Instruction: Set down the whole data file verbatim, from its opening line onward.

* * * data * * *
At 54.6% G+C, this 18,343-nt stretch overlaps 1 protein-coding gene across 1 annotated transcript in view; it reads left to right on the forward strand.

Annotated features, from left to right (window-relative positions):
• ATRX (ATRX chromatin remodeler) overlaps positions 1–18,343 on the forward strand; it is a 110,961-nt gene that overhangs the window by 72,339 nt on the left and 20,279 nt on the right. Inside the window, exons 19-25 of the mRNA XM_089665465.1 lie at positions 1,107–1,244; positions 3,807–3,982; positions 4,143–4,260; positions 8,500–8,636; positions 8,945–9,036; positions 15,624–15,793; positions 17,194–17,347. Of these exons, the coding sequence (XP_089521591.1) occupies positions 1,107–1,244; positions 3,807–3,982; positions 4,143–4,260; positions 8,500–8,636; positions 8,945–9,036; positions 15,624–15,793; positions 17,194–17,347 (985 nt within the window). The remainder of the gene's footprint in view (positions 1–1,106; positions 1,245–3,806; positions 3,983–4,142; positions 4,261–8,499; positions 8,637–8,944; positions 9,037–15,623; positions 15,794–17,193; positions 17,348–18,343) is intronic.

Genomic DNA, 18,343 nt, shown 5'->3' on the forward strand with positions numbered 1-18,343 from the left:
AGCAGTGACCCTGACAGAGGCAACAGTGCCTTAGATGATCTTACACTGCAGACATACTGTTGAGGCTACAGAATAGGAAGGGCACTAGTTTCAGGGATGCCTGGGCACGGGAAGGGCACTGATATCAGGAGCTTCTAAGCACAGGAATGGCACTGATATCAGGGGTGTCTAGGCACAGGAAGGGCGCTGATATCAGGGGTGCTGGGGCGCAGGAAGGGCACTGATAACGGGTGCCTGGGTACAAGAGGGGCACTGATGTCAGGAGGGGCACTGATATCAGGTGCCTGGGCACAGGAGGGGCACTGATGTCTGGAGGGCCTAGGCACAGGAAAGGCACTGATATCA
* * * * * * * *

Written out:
At 54.6% G+C, this 18,343-nt stretch overlaps 1 protein-coding gene across 1 annotated transcript in view; it reads left to right on the forward strand.

Annotated features, from left to right (window-relative positions):
• ATRX (ATRX chromatin remodeler) overlaps positions 1–18,343 on the forward strand; it is a 110,961-nt gene that overhangs the window by 72,339 nt on the left and 20,279 nt on the right. Inside the window, exons 19-25 of the mRNA XM_089665465.1 lie at positions 1,107–1,244; positions 3,807–3,982; positions 4,143–4,260; positions 8,500–8,636; positions 8,945–9,036; positions 15,624–15,793; positions 17,194–17,347. Of these exons, the coding sequence (XP_089521591.1) occupies positions 1,107–1,244; positions 3,807–3,982; positions 4,143–4,260; positions 8,500–8,636; positions 8,945–9,036; positions 15,624–15,793; positions 17,194–17,347 (985 nt within the window). The remainder of the gene's footprint in view (positions 1–1,106; positions 1,245–3,806; positions 3,983–4,142; positions 4,261–8,499; positions 8,637–8,944; positions 9,037–15,623; positions 15,794–17,193; positions 17,348–18,343) is intronic.

Genomic DNA, 18,343 nt, shown 5'->3' on the forward strand with positions numbered 1-18,343 from the left:
AGCAGTGACCCTGACAGAGGCAACAGTGCCTTAGATGATCTTACACTGCAGACATACTGTTGAGGCTACAGAATAGGAAGGGCACTAGTTTCAGGGATGCCTGGGCACGGGAAGGGCACTGATATCAGGAGCTTCTAAGCACAGGAATGGCACTGATATCAGGGGTGTCTAGGCACAGGAAGGGCGCTGATATCAGGGGTGCTGGGGCGCAGGAAGGGCACTGATAACGGGTGCCTGGGTACAAGAGGGGCACTGATGTCAGGAGGGGCACTGATATCAGGTGCCTGGGCACAGGAGGGGCACTGATGTCTGGAGGGCCTAGGCACAGGAAAGGCACTGATATCA